Tuesday, August 19, 2008

25 Days

As What Tami Said gets closer to its blogiversary on Sept. 13, I will re-run posts from the early days of the site. This one originally appeared on Nov. 1, 2007, during the height of Britney Spears meltdown watch.

The Britney Factory

While we're all enjoying the sweet schadenfreude of Britney Spears' spectacular flameout, we should remember to reserve some judgment and disgust for the music industry, and for ourselves--all of us inhalers of celebrity gossip. We're part of the machine that creates and destroys the Britneys and the Lindsays.


Take an attractive young girl with talent, or maybe just a certain "it factor." Slim her body down; pump her breasts up. Make her blonde. (This works for black girls, too. See Beyonce.) Find some songs dripping with sexual innuendo, better yet, blatant come ons. Polish her voice in the studio and find a hot video director. Oil your product up and have her crawl on the floor, grind, thrust and booty bounce. Make sure she's ready for the haters with some vague talking points about girl power and embracing female sexuality, maybe something about a naughty alter ego. Get her on magazine covers, secure a makeup endorsement deal, start a line of perfumes. We're guaranteed to eat it up. We'll snatch up the magazines, and obsessively scour TMZ.com for photos of our pop starlet on vacation with her bad boy companion. We'll read the exclusive Vanity Fair interview and discuss our star's personal life obsessively at the water cooler, in chat rooms and on message boards. We'll confuse pretty and semi-talented with role model material.

We'll clamor for more and more and more, until our constant gaze begins to reveal cracks in the manufactured picture. We'll notice that the star seems vacant and tipsy a lot. We’ll complain that her skirts are too short, her choices in men abysmal, and that heavy makeup and fake eyelashes look trashy in the light of dawn. We'll notice that girls who skip too much school in order to tour and make records aren't always so smart and articulate. We'll see that the slavish attention of the public and media has made our star a little entitled and bratty. We’ll find that girls who are taught to sell their sexuality sometimes believe that’s all they have to offer. We’ll start to call her a bitch, a whore and a bad mother.

That’s the machine—make them and break them.

I don’t mean to suggest that the Britneys of the world have no hand in their own downfall. After all, girls become women and women are responsible for the choices they make. But I can’t help thinking, if Britney has killed any chances of a successful career and a fulfilling life, didn’t the recording industry and the public put the gun in her hand.

You hope that young girls entering the entertainment industry are armed with self-esteem, strong family support, wise counsel and a clear idea of how much (or little) fame is worth to them. You hope that when they are asked to trade their dignity for dollars, they'll be able to say no or that someone with their best interests in mind will say it for them. Britney is what happens when a young star and her parents are willing to give away too much in exchange for fame. But what happens when a girl resists pop tartification, and her family supports her in standing by her principles?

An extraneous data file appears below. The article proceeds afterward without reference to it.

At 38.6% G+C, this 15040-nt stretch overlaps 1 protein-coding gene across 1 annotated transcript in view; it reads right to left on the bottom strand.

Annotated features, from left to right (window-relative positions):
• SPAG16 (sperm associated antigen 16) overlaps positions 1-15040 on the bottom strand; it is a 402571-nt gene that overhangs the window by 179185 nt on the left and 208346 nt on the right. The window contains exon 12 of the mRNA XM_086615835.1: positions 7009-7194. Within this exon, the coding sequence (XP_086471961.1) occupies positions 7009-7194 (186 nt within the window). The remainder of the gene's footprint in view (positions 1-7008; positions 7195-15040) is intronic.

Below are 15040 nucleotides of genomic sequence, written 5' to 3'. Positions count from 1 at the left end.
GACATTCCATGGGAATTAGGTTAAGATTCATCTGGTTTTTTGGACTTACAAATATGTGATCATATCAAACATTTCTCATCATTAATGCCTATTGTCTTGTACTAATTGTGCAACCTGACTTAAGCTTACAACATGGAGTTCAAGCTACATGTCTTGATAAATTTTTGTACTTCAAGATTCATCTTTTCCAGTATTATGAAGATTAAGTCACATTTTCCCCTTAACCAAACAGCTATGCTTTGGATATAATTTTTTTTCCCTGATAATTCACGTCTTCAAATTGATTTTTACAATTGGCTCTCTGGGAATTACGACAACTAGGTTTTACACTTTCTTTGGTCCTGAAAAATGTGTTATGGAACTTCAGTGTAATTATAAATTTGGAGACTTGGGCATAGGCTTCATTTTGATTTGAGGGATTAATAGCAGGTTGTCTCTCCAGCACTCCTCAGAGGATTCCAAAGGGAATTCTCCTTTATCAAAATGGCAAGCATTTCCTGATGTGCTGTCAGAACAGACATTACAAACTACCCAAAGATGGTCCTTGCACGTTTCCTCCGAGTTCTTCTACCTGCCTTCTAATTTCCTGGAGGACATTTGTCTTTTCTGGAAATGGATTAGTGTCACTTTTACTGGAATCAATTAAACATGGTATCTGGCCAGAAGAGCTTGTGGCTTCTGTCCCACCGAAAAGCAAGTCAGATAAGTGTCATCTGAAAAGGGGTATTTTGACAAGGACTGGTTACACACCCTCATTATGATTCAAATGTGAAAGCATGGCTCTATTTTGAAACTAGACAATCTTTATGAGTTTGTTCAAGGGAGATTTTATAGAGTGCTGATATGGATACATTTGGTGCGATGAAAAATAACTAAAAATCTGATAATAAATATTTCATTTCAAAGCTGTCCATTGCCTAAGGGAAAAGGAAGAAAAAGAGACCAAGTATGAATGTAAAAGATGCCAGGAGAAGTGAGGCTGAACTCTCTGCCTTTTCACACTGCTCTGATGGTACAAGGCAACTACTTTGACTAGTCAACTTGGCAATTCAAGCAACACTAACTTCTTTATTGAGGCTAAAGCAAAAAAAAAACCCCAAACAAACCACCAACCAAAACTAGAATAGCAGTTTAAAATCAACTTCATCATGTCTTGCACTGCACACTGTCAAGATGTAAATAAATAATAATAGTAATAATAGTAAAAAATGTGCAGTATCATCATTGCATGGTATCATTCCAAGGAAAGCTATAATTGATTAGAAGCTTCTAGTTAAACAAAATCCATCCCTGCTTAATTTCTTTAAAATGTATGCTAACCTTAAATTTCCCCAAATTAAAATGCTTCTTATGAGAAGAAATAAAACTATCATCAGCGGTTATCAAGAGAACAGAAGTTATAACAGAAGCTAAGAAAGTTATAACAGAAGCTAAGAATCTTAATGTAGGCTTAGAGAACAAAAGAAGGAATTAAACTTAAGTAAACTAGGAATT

Have you heard of Keke Palmer? She’s the sweet-faced girl from the Disney Channel and Akeelah and the Bee. Keke is also a singer. She signed a record deal with Atlantic Records in 2006, when she was 12 years old. That’s when the machine cranked up. Atlantic tried to persuade Keke to record a host of inappropriate material, including “A Freak Like Me,” the 1995 hit by Adina Howard that featured the lyrics:

cause I will be a freak until the day until the dawnand we can pump, pump all through the night till the early morncome on and I will take you around the 'hood on a gangsta lean'cause we can pump, pump any time of day it's all good for me

When Keke refused to record what the company called “urban music,” Atlantic responded by pulling marketing support for her album, “So Uncool,” that was released in September. (Read the whole sordid saga at What About Our Daughters.)

Keke stood up for herself, and as a result, may see her hopes of a recording career dashed. I hope not. Maybe she’ll go the Lily Allen route and work the social media to get her record heard. But where is the outrage? If the Britneys of the world so offend us, where is the anger at Atlantic Records for trying to manufacture more stars like her? An article about Britney’s woes, or even a record review like the one that ran Wednesday on Salon.com, brings out commenters eager to weigh in on what’s wrong with the star as a singer, mother, daughter and woman. But the Web is eerily silent on Keke Palmer, except for a few mentions in the black blogosphere.

Will you buy Keke’s album? Will you talk about her tomorrow at the water cooler, in chat rooms and on message boards, even though there are no sexy songs or scandalous behavior to titter at? Are you part of the Britney factory?

Hear more of Keke’s music at kekepalmer.com.


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